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Employment rate hits record high but wage growth dips

Written by: Paloma Kubiak
The employment rate has reached a new high but wage growth slowed in the three months to November 2019, official statistics reveal.

The Office for National Statistics (ONS) said the employment rate reached a record high of 76.3%, with 32.9 million people aged 16 and over in work. This is 359,000 more than a year earlier.

An estimated 1.31 million people were unemployed during September and November 2019, 64,000 fewer than a year earlier and 618,000 fewer than five years ago.

The unemployment rate was 3.8%, largely unchanged on the previous quarter.

Wage growth remained unchanged at 3.2% for total pay (including bonuses) but slowed to 3.4% from 3.5% for regular pay (excluding bonuses).

The ONS said the annual growth in total pay was weakened by unusually high bonus payments made in October 2018 compared with typical bonus payments recorded last year.

In real terms (after adjusting for inflation), annual growth in total pay is estimated to be 1.6% and annual growth in regular pay is estimated to be 1.8%.

For November 2019, average regular pay, before tax and other deductions, was an estimated £511 per week in nominal terms. The figure in real terms is £472 per week, which is still £1 (0.2%) lower than the pre-economic downturn peak of £473 per week in March 2008.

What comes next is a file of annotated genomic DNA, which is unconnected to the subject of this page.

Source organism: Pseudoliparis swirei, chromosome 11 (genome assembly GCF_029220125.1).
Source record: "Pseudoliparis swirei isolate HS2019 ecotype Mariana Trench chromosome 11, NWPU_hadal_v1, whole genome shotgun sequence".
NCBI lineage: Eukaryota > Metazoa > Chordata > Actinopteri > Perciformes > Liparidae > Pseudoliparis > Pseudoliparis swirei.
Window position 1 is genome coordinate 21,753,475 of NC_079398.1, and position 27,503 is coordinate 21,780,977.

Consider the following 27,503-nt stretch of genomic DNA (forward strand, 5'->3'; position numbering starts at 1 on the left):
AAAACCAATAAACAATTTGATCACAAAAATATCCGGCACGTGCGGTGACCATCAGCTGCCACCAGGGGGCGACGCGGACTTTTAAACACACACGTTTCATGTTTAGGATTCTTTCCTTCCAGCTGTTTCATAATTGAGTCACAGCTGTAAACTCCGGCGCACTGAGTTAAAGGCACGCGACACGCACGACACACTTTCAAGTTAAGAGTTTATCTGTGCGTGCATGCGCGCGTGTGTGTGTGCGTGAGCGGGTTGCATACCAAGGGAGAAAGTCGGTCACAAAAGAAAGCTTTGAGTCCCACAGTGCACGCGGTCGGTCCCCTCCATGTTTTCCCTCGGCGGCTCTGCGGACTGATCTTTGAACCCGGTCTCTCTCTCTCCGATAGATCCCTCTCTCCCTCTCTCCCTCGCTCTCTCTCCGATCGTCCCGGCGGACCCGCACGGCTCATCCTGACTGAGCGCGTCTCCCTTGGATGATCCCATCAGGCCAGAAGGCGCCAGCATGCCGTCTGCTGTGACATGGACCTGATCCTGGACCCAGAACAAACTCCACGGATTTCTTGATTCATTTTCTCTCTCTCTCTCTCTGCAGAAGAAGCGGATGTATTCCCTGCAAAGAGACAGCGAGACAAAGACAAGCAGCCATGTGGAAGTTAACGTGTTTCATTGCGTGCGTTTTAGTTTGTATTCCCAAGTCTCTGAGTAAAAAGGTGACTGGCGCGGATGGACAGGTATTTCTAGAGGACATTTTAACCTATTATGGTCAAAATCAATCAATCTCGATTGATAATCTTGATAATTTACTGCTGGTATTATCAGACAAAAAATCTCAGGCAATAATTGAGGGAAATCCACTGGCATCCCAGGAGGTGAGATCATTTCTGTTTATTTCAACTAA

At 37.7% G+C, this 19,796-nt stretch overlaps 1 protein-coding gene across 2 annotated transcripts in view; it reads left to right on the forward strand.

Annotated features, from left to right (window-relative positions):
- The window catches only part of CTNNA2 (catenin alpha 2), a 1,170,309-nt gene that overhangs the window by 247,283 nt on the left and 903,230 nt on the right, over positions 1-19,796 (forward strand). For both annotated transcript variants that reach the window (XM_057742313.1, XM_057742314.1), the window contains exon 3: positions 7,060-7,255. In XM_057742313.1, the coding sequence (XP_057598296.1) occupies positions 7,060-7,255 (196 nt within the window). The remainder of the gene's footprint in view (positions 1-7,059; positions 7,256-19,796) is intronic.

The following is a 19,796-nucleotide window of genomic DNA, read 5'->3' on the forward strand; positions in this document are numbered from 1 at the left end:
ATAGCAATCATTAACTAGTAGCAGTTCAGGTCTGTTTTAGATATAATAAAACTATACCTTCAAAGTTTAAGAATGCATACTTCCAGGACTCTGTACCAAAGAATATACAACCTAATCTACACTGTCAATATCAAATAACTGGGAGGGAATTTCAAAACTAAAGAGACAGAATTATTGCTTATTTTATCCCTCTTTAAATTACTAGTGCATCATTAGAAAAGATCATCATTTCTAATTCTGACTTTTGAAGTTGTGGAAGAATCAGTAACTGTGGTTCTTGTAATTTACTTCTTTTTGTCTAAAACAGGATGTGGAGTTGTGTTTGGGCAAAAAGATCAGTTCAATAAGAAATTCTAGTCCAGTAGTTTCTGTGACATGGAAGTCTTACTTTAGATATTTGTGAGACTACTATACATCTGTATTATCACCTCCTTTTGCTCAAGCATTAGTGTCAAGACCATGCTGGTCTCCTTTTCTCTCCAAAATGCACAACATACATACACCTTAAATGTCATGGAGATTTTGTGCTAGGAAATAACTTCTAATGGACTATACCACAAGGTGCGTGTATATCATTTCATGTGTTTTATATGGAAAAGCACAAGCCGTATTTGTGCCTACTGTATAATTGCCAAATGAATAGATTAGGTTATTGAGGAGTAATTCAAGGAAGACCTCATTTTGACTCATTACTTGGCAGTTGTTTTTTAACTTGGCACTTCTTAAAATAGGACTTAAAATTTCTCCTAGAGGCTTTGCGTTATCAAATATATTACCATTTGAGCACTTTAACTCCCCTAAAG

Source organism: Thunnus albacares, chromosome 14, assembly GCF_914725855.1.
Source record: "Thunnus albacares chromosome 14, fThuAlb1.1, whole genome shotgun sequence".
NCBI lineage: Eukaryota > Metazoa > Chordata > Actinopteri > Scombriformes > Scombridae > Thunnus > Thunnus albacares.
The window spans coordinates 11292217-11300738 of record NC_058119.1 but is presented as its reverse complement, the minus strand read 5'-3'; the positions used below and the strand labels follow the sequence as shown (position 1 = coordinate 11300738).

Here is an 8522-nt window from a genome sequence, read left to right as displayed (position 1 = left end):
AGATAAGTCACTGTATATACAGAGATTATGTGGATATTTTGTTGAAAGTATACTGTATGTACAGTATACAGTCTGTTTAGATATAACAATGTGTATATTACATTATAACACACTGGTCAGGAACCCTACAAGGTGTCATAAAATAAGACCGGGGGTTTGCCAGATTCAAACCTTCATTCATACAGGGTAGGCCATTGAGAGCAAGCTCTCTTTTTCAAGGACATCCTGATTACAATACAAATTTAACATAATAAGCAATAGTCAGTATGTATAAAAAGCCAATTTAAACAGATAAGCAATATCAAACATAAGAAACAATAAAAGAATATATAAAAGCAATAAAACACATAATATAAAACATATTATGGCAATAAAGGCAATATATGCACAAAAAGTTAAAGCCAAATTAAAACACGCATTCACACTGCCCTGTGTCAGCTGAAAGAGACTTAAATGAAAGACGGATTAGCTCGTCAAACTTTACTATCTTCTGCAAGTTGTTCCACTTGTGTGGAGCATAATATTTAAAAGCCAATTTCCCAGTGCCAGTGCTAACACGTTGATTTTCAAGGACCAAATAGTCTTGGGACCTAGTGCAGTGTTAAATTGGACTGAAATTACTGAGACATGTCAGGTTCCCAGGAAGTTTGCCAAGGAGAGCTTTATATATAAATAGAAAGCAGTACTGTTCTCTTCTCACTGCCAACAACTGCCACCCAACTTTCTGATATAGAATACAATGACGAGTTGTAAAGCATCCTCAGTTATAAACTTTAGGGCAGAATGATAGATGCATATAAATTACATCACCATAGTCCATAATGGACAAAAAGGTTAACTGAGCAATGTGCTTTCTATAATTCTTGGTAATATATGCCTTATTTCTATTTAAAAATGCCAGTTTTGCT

Ed Monk, associate director for personal investing at Fidelity International, said the data, viewed alongside lower inflation confirmed last week, strengthens the case for the Bank of England to cut interest rates.

He added: “The good news is that households, in aggregate, are getting richer as wages rises faster than prices. That’s some comfort when there are other warning lights for the economy. Weak overall growth and retail sales suggest the economy is stalling.”

Sarah Coles, personal finance analyst at Hargreaves Lansdown, said: “Another month, another record for employment, and another rise in wages. At first glance it looks like the good times continue to roll, but when it comes to pay, we’re still making up the ground we lost during the financial crash. After you take inflation into account, average pay is still lower than it was in March 2008.”

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